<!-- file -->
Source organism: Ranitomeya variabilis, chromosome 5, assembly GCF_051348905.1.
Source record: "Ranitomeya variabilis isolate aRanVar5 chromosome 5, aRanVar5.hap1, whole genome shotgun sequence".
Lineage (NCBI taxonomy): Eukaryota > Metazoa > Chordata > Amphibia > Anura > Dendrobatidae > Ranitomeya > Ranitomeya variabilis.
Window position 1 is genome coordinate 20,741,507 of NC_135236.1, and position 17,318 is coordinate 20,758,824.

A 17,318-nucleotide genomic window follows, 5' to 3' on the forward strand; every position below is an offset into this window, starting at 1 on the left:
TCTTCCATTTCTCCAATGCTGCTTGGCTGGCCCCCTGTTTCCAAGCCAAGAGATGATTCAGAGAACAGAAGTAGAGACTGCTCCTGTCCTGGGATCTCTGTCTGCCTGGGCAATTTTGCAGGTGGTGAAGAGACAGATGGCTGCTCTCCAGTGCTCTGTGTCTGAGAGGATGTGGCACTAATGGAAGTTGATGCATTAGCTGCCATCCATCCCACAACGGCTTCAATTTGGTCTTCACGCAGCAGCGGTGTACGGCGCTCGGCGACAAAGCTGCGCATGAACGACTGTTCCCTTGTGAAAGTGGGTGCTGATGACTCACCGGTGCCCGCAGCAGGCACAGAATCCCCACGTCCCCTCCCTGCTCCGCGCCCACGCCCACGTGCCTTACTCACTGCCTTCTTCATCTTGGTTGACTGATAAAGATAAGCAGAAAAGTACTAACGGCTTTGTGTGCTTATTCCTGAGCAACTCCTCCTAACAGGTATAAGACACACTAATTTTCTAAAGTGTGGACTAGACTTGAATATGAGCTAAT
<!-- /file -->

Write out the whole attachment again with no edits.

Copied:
Source organism: Ranitomeya variabilis, chromosome 5, assembly GCF_051348905.1.
Source record: "Ranitomeya variabilis isolate aRanVar5 chromosome 5, aRanVar5.hap1, whole genome shotgun sequence".
Lineage (NCBI taxonomy): Eukaryota > Metazoa > Chordata > Amphibia > Anura > Dendrobatidae > Ranitomeya > Ranitomeya variabilis.
Window position 1 is genome coordinate 20,741,507 of NC_135236.1, and position 17,318 is coordinate 20,758,824.

A 17,318-nucleotide genomic window follows, 5' to 3' on the forward strand; every position below is an offset into this window, starting at 1 on the left:
TCTTCCATTTCTCCAATGCTGCTTGGCTGGCCCCCTGTTTCCAAGCCAAGAGATGATTCAGAGAACAGAAGTAGAGACTGCTCCTGTCCTGGGATCTCTGTCTGCCTGGGCAATTTTGCAGGTGGTGAAGAGACAGATGGCTGCTCTCCAGTGCTCTGTGTCTGAGAGGATGTGGCACTAATGGAAGTTGATGCATTAGCTGCCATCCATCCCACAACGGCTTCAATTTGGTCTTCACGCAGCAGCGGTGTACGGCGCTCGGCGACAAAGCTGCGCATGAACGACTGTTCCCTTGTGAAAGTGGGTGCTGATGACTCACCGGTGCCCGCAGCAGGCACAGAATCCCCACGTCCCCTCCCTGCTCCGCGCCCACGCCCACGTGCCTTACTCACTGCCTTCTTCATCTTGGTTGACTGATAAAGATAAGCAGAAAAGTACTAACGGCTTTGTGTGCTTATTCCTGAGCAACTCCTCCTAACAGGTATAAGACACACTAATTTTCTAAAGTGTGGACTAGACTTGAATATGAGCTAAT